I do think that poetry is 'difficult' to get right - to have it look, sound and read as you intend. I can spend ages adjusting punctuation and spacing and lineation. Also on keeping things clear. Sometimes having my fragments connect to my meanings is really a challenge. I live in my own private metonymy. I guess, with indirectness, which is how some of my poetry can operate, that good old representation is the best solution sometimes.

I'm not a formalist. I don't work within particular poetic forms. Although, of course I've tried various forms. I do think that it's difficult to have formal poems retain a looseness so the content can work freely without being obstructed by the form. I don't want that kind of structural difficulty.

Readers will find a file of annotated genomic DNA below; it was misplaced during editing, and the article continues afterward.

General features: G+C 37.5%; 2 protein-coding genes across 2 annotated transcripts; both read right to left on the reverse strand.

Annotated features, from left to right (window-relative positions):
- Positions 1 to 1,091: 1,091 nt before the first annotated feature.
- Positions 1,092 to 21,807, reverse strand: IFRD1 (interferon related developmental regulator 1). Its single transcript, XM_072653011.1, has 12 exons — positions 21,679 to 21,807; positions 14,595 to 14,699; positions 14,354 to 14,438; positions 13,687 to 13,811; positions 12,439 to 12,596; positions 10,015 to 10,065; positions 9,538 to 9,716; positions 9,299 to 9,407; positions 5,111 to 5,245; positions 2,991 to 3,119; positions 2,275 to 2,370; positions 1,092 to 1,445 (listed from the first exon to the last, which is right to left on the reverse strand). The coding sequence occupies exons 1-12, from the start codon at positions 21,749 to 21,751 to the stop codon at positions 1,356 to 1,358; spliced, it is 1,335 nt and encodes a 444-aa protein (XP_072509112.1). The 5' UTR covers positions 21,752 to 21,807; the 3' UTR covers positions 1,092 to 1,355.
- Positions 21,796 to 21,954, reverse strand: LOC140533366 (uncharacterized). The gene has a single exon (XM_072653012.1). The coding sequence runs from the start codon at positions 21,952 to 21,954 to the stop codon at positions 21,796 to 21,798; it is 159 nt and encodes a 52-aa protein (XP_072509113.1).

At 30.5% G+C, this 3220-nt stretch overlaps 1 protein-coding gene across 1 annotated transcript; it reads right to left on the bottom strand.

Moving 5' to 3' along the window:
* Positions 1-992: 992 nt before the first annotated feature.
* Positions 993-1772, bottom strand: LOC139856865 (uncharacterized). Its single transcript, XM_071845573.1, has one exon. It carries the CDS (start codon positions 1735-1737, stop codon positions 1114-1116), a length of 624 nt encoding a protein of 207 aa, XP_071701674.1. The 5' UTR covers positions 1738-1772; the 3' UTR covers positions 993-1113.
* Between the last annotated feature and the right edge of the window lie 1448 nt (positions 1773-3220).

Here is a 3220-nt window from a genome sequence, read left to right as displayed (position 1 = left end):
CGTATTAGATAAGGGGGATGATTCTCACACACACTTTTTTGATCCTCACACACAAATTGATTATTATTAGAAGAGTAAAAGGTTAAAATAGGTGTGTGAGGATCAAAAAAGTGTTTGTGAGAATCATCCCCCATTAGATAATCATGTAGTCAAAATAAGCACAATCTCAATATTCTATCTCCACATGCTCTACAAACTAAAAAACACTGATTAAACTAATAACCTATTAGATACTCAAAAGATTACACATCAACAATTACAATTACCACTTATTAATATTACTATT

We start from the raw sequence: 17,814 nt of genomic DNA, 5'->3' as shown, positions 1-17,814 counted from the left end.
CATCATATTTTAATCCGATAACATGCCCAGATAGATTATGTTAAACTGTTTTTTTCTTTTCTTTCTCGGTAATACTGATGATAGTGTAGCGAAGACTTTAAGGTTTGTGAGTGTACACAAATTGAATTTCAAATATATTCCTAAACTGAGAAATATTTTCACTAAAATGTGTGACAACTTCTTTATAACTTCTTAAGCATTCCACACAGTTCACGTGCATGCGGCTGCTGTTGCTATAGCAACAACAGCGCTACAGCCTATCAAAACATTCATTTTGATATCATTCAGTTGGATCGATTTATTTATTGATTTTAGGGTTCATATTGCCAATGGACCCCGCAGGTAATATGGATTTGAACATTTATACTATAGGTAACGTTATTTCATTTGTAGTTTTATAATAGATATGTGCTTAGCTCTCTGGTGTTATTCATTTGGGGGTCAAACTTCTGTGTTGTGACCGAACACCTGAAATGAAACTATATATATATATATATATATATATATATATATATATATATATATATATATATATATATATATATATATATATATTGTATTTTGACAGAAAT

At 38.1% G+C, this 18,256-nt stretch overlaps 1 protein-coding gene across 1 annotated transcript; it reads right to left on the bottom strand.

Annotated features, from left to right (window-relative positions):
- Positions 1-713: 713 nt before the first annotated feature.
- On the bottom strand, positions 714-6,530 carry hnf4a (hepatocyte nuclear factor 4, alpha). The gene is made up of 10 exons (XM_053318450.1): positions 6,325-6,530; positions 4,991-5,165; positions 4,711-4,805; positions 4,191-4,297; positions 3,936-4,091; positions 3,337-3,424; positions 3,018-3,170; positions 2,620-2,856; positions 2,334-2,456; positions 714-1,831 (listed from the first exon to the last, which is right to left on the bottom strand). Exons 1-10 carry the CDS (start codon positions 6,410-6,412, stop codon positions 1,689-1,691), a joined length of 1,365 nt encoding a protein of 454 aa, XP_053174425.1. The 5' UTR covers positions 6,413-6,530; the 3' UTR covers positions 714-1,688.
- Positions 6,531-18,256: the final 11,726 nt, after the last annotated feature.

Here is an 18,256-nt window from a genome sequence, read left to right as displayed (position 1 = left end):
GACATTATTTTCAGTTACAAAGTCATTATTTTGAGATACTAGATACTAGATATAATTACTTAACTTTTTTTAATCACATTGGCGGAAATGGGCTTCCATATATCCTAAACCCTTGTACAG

Part of your bio on the rear flap of Authentic Local (2010) reads: “In her imagination Pam Brown lives in Zlin, Moravia.  In real life she is currently living in Blackheath, just west of her chosen home city, Sydney.”  How do you see imagination and reality working in your poetry?  


And now that I also live in Alexandria in Egypt, Virginia and Sydney, it's even more disconcerting to imagine what might make its way into a poem.

But really I think I often imagine situation and action and reality, or the literal, is sometimes where I start from. You know, the fridge over there, the bus stop, that aluminium can lying on its side. Real things interrupt the poems in the way thoughts and phrases butt in.  It's difficult to say - even after four decades of putting poems together I can't  describe how it happens literarily. I generally only think about it when someone like yourself asks me to.